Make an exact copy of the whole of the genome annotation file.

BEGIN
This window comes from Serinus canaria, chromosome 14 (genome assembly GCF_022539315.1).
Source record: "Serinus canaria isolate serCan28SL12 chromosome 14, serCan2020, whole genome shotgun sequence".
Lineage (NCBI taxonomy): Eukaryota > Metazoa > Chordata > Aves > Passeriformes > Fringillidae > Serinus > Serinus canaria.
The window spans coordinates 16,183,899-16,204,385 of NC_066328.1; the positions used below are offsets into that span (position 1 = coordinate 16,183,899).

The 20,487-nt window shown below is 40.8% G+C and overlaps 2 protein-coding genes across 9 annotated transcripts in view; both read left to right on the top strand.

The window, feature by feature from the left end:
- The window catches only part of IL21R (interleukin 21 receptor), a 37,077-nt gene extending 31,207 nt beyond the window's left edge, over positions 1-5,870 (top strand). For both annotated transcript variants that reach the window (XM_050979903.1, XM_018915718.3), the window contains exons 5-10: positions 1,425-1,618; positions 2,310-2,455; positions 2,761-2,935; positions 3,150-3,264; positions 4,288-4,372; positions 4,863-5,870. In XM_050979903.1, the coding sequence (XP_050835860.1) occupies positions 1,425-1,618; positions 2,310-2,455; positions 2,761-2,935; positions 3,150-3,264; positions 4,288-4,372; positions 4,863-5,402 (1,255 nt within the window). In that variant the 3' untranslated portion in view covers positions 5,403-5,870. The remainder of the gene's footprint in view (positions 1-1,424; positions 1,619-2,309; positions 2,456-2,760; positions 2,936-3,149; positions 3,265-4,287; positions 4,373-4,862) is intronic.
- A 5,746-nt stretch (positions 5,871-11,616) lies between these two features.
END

This window comes from Serinus canaria, chromosome 14 (genome assembly GCF_022539315.1).
Source record: "Serinus canaria isolate serCan28SL12 chromosome 14, serCan2020, whole genome shotgun sequence".
Lineage (NCBI taxonomy): Eukaryota > Metazoa > Chordata > Aves > Passeriformes > Fringillidae > Serinus > Serinus canaria.
The window spans coordinates 16,183,899-16,204,385 of NC_066328.1; the positions used below are offsets into that span (position 1 = coordinate 16,183,899).

The 20,487-nt window shown below is 40.8% G+C and overlaps 2 protein-coding genes across 9 annotated transcripts in view; both read left to right on the top strand.

The window, feature by feature from the left end:
- The window catches only part of IL21R (interleukin 21 receptor), a 37,077-nt gene extending 31,207 nt beyond the window's left edge, over positions 1-5,870 (top strand). For both annotated transcript variants that reach the window (XM_050979903.1, XM_018915718.3), the window contains exons 5-10: positions 1,425-1,618; positions 2,310-2,455; positions 2,761-2,935; positions 3,150-3,264; positions 4,288-4,372; positions 4,863-5,870. In XM_050979903.1, the coding sequence (XP_050835860.1) occupies positions 1,425-1,618; positions 2,310-2,455; positions 2,761-2,935; positions 3,150-3,264; positions 4,288-4,372; positions 4,863-5,402 (1,255 nt within the window). In that variant the 3' untranslated portion in view covers positions 5,403-5,870. The remainder of the gene's footprint in view (positions 1-1,424; positions 1,619-2,309; positions 2,456-2,760; positions 2,936-3,149; positions 3,265-4,287; positions 4,373-4,862) is intronic.
- A 5,746-nt stretch (positions 5,871-11,616) lies between these two features.